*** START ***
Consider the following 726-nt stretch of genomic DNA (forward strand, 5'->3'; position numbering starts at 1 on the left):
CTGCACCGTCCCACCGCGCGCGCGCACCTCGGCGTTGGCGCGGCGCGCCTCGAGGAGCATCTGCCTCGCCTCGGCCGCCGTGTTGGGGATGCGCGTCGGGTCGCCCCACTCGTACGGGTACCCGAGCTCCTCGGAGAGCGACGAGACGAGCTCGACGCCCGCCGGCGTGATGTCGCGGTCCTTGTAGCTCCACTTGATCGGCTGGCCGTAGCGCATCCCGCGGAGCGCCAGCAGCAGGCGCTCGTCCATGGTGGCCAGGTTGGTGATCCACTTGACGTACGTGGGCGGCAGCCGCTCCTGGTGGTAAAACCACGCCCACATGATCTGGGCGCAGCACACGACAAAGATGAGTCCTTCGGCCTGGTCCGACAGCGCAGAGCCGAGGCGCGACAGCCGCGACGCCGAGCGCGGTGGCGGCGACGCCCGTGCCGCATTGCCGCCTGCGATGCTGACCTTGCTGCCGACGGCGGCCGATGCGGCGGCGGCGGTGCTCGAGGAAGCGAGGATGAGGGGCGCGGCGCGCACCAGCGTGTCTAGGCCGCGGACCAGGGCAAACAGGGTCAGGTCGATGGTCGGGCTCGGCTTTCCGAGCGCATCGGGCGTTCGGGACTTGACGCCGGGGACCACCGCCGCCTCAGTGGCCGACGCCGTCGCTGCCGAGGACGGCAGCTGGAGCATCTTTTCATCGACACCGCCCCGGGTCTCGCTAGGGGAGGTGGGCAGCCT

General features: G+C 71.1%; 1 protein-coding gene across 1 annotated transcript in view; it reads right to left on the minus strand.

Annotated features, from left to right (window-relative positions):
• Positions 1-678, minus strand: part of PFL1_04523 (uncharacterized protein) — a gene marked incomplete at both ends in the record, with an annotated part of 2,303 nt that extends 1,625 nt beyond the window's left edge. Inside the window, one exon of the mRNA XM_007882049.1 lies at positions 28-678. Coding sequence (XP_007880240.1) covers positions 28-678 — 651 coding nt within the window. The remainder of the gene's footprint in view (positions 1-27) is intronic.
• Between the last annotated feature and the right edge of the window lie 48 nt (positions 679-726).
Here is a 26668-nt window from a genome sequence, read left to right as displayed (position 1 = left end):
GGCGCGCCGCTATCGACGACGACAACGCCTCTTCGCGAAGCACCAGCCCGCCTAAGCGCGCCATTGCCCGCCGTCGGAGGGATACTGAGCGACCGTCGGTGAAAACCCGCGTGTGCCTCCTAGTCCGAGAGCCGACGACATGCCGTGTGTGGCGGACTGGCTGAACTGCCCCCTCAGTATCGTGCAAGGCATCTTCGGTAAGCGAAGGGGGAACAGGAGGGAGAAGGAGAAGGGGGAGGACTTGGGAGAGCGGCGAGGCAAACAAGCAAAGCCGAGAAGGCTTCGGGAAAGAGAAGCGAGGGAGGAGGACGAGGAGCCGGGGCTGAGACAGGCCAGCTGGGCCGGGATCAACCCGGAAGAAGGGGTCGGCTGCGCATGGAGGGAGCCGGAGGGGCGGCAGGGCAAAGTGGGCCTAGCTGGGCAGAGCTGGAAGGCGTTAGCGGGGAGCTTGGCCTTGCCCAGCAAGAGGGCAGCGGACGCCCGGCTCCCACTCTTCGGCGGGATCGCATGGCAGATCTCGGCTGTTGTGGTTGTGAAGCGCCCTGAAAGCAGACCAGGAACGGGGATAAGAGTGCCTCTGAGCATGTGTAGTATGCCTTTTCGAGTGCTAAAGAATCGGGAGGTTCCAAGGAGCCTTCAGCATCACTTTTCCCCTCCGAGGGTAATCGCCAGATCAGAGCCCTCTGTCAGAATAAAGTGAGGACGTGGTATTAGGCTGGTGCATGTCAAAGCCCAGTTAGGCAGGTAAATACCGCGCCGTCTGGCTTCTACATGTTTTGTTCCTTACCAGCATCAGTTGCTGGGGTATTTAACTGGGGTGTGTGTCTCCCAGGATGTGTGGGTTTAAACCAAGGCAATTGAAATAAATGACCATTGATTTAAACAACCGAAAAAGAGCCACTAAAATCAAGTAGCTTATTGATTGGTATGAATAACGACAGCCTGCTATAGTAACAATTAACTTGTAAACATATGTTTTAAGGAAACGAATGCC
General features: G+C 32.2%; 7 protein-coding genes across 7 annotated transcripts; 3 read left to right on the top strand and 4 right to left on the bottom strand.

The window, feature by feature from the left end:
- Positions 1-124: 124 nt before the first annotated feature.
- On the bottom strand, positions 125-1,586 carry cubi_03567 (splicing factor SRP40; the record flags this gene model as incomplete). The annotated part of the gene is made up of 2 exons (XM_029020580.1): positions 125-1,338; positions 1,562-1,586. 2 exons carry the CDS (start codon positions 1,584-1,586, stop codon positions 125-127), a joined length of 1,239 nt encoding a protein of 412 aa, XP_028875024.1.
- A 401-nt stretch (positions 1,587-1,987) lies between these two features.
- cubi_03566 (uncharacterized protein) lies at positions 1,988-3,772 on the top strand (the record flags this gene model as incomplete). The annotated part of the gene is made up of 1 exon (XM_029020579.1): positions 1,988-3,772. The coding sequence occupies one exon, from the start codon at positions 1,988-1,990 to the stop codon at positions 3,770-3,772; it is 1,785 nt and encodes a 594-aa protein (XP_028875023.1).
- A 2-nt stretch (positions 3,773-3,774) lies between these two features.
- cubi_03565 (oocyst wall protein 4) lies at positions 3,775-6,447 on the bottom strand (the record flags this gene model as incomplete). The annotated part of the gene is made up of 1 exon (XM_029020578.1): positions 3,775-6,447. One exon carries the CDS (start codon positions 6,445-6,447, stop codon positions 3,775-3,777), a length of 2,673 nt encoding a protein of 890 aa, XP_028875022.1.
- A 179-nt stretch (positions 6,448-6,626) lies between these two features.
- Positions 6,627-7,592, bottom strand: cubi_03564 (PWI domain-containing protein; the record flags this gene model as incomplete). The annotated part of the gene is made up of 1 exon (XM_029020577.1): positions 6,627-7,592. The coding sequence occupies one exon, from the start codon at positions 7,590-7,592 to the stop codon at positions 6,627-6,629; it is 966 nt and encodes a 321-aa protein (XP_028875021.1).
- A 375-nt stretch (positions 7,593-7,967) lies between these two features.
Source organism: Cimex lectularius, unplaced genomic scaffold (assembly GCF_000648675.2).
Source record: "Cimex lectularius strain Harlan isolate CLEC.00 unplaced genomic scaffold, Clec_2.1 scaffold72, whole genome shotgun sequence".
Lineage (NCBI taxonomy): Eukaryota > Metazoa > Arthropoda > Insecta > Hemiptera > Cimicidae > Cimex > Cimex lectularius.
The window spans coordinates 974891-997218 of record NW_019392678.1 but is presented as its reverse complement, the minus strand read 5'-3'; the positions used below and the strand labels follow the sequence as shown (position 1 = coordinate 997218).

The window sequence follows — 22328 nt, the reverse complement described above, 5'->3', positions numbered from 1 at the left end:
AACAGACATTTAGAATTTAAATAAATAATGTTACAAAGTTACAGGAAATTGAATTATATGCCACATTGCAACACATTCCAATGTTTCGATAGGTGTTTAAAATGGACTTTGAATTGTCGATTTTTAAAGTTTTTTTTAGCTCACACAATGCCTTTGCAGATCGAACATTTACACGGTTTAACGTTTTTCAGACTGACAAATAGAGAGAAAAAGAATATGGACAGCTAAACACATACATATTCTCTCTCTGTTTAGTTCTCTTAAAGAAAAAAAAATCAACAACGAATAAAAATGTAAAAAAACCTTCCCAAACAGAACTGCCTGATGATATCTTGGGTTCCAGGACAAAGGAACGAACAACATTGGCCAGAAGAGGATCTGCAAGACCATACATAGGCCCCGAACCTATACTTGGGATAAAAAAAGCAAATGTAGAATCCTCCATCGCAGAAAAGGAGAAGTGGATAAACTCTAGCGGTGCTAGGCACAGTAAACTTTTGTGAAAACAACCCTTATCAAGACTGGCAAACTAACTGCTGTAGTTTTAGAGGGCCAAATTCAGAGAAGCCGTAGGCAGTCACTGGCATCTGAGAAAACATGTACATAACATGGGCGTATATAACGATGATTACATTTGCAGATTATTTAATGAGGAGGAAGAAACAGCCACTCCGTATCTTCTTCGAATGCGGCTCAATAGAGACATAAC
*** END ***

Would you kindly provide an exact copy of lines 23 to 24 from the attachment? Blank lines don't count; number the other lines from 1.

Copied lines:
The window spans coordinates 974891-997218 of record NW_019392678.1 but is presented as its reverse complement, the minus strand read 5'-3'; the positions used below and the strand labels follow the sequence as shown (position 1 = coordinate 997218).

The window sequence follows — 22328 nt, the reverse complement described above, 5'->3', positions numbered from 1 at the left end: